By Leslie H. Dixon
PARIS — Camo is Eddie Curtis’ favorite color.
So it wasn’t difficult for the students and staff at the Oxford Hills Technical School’s automotive collision repair technology class to figure out what color to paint the van they were secretly restoring for him.
On Tuesday, March 29, the 2000 Dodge 3500 van was presented to George Edward “Eddie” Curtis III of Oxford – a 2011 graduate of Oxford Hills Comprehensive High School and the auto tech program – and his family in a surprise ceremony at the school.
Curtis has been wheelchair-bound most of his life and needs a vehicle equipped to handle his specialized chair.
“He stopped walking when he was 2,” said his mom, Patricia Larrivee. “He has spinal muscular atrophy – a form of muscular dystrophy.”
“I knew Ed was into camouflage,” said his former instructor Fred Steeves, the Oxford Hills Technical School Auto Collision Repair program instructor, of the decision to paint the dark green van with a camo detail.
Curtis was speechless when he realized why he was there.
“I’m at a loss for words,” he said. “Wow … it’s amazing.”
The auto collision students were not.
“It’s awesome” doing something like this, they said. None of the students know Curtis as he graduated a few years ahead of them.
“It’s good to do something for someone who needs it … we really like making someone’s day,” said one.
“Their life!” chimed in another. “It feels good to make a difference and give someone transportation … safe transportation.”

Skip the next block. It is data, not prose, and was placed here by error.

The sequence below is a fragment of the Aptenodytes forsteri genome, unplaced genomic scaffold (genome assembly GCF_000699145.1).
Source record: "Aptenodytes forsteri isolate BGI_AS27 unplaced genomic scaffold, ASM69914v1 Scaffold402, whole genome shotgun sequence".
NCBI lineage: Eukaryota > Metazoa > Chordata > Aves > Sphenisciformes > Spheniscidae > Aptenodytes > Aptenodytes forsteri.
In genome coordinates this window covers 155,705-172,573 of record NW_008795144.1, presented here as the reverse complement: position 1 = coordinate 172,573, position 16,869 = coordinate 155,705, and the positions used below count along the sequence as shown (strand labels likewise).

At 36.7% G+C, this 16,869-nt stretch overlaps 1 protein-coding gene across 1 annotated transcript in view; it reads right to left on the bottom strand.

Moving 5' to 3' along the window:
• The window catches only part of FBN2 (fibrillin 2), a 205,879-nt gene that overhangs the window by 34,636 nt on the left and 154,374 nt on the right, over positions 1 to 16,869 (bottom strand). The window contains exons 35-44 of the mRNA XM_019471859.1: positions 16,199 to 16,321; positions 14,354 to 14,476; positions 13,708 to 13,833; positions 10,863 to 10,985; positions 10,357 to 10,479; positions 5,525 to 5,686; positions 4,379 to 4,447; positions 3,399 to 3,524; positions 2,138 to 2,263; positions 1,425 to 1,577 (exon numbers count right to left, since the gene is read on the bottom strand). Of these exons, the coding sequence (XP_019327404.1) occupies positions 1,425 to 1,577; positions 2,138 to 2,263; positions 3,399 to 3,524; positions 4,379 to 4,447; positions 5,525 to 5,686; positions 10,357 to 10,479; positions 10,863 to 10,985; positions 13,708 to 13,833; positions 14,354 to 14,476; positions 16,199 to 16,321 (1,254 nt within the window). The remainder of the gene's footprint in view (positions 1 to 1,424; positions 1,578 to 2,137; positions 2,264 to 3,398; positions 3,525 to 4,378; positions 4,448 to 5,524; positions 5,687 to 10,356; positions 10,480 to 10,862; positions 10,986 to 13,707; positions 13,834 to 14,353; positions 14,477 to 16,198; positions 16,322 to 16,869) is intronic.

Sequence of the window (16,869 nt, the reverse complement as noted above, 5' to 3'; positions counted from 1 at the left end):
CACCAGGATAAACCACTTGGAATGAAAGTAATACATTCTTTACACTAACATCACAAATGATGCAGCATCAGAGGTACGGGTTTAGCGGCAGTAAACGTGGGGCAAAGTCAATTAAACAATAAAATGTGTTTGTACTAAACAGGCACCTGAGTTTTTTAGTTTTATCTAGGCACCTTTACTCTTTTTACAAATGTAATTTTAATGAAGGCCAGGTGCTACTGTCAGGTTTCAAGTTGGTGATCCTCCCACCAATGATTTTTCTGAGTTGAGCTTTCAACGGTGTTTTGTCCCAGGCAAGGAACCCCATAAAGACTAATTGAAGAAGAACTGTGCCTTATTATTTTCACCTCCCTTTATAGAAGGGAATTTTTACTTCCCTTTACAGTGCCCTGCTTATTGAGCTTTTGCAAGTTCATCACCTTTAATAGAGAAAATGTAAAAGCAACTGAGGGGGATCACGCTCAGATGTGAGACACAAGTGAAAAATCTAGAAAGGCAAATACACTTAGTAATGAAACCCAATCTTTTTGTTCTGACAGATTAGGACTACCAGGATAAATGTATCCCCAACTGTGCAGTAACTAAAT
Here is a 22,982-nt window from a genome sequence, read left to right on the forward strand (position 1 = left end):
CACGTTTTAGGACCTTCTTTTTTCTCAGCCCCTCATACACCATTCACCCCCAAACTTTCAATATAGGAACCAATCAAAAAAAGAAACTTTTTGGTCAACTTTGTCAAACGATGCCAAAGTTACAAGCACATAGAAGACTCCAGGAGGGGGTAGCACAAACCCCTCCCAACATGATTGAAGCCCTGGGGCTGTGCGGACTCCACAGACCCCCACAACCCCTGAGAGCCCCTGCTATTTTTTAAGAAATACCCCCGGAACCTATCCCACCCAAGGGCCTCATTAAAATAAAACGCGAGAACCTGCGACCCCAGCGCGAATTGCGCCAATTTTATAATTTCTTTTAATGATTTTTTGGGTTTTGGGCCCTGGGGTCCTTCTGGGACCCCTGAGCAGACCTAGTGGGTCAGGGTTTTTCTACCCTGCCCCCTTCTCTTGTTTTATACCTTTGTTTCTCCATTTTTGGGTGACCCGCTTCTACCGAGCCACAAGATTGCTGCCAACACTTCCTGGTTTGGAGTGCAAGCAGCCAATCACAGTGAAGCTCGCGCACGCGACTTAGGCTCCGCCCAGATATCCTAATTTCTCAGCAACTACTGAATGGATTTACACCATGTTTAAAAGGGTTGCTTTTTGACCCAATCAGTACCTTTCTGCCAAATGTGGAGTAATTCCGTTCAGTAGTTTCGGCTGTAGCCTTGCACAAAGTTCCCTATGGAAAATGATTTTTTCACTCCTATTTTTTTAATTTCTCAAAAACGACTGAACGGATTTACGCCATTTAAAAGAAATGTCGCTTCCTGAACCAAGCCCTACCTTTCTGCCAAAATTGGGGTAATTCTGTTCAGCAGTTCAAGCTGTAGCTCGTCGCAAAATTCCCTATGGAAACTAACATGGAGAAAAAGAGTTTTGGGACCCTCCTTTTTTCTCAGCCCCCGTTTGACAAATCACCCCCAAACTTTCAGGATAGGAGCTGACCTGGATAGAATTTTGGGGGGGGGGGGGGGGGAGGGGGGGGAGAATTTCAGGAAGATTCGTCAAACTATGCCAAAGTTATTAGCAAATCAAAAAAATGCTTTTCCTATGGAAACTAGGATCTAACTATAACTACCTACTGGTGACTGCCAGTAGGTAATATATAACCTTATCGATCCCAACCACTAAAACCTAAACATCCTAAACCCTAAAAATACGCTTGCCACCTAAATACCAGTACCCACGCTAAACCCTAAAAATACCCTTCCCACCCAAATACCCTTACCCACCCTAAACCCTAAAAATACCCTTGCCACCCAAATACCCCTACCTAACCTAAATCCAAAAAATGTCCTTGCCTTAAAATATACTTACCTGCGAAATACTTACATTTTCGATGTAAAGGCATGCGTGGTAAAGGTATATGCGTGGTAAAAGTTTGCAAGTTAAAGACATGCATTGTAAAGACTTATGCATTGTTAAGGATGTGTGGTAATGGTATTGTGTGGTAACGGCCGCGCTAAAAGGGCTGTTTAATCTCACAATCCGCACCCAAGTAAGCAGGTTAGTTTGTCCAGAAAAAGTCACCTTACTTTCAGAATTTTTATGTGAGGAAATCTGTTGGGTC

The students repainted the van with camouflage stripes down the side, replaced the carpet and put a seat in the back so a passenger could ride with him.
Curtis rode the side lift and wheeled inside the spacious van.
“Phew, he fits!” a student commented.
Curtis’ brother, Danny Rock, said the family’s current van is “in very bad shape,” so the new van came not a moment too soon.
Steeves estimates he, his assistant Jeff Tucker, and his students have spent more than 200 hours, repairing and repainting the vehicle.
To get Curtis to the school without ruining the surprise, Steeves said Curtis was told he was going to be picked up by the school district’s handicapped accessible van to see a special airbrush demonstration.
Steeves said Curtis was excited about the “opportunity” that was originally scheduled for last Friday when an ice storm closed school for the day.
Curtis’ family including his mom and her husband, Alan Larrivee, father, George Curtis Jr., his brother, sister, Megan Batcheldor, and grandmother, Jennie Jacobson, were all in on the surprise and thrilled.
“Mr. Steeves and the school are just incredible,” said his mom. “They taught him how to spray [paint] and they keep in touch with him.”
The students and staff refurbished the van through the National Auto Body Council’s (NABC) Recycled Rides program, a nationwide program in which collision repair companies, insurers, suppliers and vendors collaborate to refurbish and donate vehicles to individuals, families and service organizations in need.
Businesses in Maine have refurbished vehicles through this program but this is the first time a Maine school has participated and the first high school program ever to participate, said school officials.
Steeves said he got involved with Recycled Rides several years ago.
The van was refurbished with the help of multiple donors. The donors include the Dave Forgues family of Auburn, who donated the van, Superior Paint Supply Co., Keystone/LKQ, Intertek Transportation Technologies, Oxford NAPA, Gary’s Auto Salvage, Lashin’s Auto Parts, Certified Automotive Parts Association, Moody’s Collision Center, OHTS AC II and III, Steve Bedell, the Whitman family, and the Steeves family.
The students who worked on the van include Alex Akers, Emit Hoyt, Ryan Lowe, Zac Nelson, Brandon Smith, Travis Tripp, Devon Gammon, Dustin Vezina and Anthony Whitman. Jeff Tucker and Steeves were the instructors.
Where will he go first in his new wheels?
“Everywhere,” Curtis said.